At the top of the supply chain, manufacturers are competing in a hyper-competitive and crowded space. As a result, they are often pressured to release new products in order to stay ahead of the curve. The accelerated and compressed product cycle of the industry can result in manufacturers rushing untested or incomplete products to market, essentially turning consumers into alpha and beta testers. Corners are often cut in a rush to market or to lower costs with materials and quality control often the first on the chopping block. Copying is also endemic to the manufacturing base. These conditions have created a flood of “highest quality, innovative” products that are neither quality nor innovative. Case in point, a manufacturer recently declared his company to be innovative because he packaged four coils to a pack instead of the standard five.

Marketing plays a huge role in masking these deficiencies, and to enhance the chances of success of a new product, “hyping” to-be-released products weeks or even months in advance of a release. In some cases, mere product announcements can cannibalize existing products or even entire platforms. One manufacturer was notorious for cannibalizing their own products; before a product had even arrived in the U.S., the upgraded version was announced by the manufacturer, leaving distributors and retailers with a glut of depreciated product before it even hit shelves.

The result of this an innovative industry that is disruptive to its own supply chain and difficult to manage, but highly favorable to consumers. On the whole, the vape experience has been greatly enhanced and consumers now enjoy a wide variety of products at a range of prices. Early adopters do take on some risk when paying for new and untested products; but, it is undeniable that, overall, consumers now have a wide selection of products that offer increased levels of convenience, performance and safety over products released just a year ago. But, for those involved in bringing those products to market, the rapid pace of innovation can be difficult to manage; like in the mobile phone market, another industry characterized by rapid innovation and disruption, many of the players – retailers, distributors and manufacturers - in the vape game will be left on the sidelines. 


Market Research for Vape Retailers

How can we help?
Roebling Research would like to know how we can help make your business better. We've talked to several vape retailers about their market research needs but we want to hear from you. Please click the link below to tell us what research you need the most. It should only take a few minutes. Thanks!

CLICK HERE to take our survey!

The Key to Success? Yup, it’s at the Mall.

Who will be the first vape billionaire? If you’ve raised your hand, then you might want to get familiar with Spanish billionaire Amancio Ortega and his fast fashion retail brand Zara. Though not a household name, Ortega recently bumped Warren Buffett down a rung when he became the second richest person in the world, after Bill Gates. According to the Bloomberg billionaire index, his estimated net worth stands at $71.5 billion.

In part, Ortega owes his fortune to his innovative production and distribution model. Zara is unique among fashion retailers because it can take products from concept to store shelves in three weeks. With capabilities like these, it can adapt rapidly to ever-evolving consumers’ needs and tastes. In 2008, the Spanish brand over took Gap, that other shopping mall stalwart, as the largest fashion retailer. Where as Gap focused on wardrobe staples with a preppy, static style, Zara focused on introducing up-to-the-minute imitations of runway fashion to provide customers with high style at low prices.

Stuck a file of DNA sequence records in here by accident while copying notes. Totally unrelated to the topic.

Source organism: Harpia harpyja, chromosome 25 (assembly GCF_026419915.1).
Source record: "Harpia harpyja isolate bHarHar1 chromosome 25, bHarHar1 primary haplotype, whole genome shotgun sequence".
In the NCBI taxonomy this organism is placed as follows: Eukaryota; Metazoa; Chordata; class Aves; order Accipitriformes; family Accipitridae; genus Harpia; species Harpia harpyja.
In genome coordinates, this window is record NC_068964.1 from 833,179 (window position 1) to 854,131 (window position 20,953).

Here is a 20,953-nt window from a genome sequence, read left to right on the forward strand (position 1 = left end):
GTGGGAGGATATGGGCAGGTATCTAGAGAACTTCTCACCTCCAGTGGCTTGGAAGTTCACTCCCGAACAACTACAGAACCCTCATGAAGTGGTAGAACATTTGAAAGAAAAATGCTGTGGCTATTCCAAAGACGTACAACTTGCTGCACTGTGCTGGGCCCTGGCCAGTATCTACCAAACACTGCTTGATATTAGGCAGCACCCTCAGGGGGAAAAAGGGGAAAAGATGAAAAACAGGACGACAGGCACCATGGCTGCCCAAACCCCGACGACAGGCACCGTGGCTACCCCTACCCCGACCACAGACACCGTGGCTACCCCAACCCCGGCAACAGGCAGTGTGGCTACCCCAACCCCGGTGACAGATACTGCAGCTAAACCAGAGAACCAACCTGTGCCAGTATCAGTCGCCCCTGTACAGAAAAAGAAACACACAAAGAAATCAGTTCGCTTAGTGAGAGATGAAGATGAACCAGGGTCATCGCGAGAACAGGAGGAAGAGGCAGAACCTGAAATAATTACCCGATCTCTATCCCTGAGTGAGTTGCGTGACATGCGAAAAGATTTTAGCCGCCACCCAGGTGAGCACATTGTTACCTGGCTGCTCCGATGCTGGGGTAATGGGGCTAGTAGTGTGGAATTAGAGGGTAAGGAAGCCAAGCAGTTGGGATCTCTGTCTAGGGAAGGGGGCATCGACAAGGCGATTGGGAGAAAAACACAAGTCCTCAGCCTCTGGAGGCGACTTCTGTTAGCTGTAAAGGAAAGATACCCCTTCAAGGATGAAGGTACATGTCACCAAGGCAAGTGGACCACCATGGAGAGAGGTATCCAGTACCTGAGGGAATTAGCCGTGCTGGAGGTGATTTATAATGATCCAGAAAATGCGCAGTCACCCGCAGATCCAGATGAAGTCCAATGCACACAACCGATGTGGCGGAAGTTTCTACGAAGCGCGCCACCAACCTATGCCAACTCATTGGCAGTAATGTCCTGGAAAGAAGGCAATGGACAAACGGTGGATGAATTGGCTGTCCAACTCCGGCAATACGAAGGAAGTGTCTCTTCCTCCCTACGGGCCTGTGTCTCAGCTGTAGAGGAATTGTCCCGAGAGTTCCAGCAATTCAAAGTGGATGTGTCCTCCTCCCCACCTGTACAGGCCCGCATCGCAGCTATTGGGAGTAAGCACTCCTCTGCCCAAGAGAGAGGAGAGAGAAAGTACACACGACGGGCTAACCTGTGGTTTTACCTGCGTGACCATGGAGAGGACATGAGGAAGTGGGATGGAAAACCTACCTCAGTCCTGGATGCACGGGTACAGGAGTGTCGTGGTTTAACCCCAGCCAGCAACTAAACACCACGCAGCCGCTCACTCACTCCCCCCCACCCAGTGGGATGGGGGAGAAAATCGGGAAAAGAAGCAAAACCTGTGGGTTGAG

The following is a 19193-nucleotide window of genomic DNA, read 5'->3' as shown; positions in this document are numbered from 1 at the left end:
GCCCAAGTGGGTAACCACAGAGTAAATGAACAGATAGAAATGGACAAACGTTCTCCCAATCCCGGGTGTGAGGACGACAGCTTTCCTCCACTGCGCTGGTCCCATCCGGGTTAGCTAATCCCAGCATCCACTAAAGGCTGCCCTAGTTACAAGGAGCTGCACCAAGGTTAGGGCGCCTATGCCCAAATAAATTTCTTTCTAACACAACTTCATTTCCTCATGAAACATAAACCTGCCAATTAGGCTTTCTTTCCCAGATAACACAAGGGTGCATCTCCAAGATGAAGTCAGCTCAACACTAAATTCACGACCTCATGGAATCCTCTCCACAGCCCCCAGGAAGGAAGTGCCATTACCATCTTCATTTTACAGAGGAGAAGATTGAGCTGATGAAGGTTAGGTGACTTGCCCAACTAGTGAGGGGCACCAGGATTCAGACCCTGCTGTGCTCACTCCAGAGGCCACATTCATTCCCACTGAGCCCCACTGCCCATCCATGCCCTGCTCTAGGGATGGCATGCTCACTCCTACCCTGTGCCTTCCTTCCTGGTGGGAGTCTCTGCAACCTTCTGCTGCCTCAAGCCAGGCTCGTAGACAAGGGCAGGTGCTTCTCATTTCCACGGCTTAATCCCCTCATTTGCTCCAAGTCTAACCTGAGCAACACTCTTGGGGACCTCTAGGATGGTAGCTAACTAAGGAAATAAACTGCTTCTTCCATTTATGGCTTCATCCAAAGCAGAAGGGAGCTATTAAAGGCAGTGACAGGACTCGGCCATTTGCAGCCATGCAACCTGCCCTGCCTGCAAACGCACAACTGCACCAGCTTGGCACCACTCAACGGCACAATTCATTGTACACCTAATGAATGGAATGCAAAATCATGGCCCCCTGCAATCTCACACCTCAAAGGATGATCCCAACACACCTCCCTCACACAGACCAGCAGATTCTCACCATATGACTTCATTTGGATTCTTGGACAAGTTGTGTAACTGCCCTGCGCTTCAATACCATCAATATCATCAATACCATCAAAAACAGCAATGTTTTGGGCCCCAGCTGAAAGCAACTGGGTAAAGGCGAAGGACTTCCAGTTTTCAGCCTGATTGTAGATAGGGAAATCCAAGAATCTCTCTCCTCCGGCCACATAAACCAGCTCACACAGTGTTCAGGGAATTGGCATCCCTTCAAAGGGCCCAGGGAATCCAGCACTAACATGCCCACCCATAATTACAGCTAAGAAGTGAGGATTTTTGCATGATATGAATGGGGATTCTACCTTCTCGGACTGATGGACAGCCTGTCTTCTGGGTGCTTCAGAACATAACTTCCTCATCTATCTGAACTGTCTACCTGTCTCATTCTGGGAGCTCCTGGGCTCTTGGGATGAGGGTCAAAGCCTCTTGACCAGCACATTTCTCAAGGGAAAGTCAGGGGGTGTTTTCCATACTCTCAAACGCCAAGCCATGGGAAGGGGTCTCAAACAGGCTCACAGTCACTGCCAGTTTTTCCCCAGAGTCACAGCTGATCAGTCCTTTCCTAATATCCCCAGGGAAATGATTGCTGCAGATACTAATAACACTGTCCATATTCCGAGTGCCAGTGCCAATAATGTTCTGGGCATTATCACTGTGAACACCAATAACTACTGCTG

Much like Zara, vape manufacturers tend to cycle through product iterations rapidly. For instance, if a tank model sells well then version two and a mini-version won’t be far behind. The upside of this agility is two fold. First, the general quality of vape products has improved steadily through frequent iterations. Many of the initial problems that were common in open system devices just a couple years ago (leaking tanks, weak vapor, difficulty in changing wicks, etc.) have at least been addressed if not mostly eliminated. As well, both hardware and e-juice have evolved to provide more consumer satisfaction. You want a tank that provides just the right amount of airflow for the way you inhale? You want a 50-watt battery that fits in your shirt pocket? You want e-juice that tastes like it was excreted by a mythical creature? It’s all available at your local vape shop.

However, without appropriate channel coordination, this fast turnover comes at a cost. One of the biggest challenges that distributors and retailers face is contending with the constant flow of new products. In an ideal world, these channel partners would have the right products at the right time in the right amount, selling out just in time for the next wave of new products. But as it is, they often don’t know which products to invest in, have trouble buying them at wholesale, and are often left eating the cost on outdated inventory when consumers have moved on to the next new thing. All of these problems lead to economic waste so the market is not as efficient as it could be.

What can Vape learn from Zara?

One of the criticisms of the vape industry as an investment is that it is hard to build a brand to take significant market share. There are low barriers to entry, not much enforceable intellectual property, and thus, products tend to be copies of each other. However in fashion, Zara faces a similar market environment but focuses on distinguishing itself though capabilities, not product. By anticipating consumer demand, producing and distributing products rapidly, and adapting as needed, Zara has build an industry-leading brand.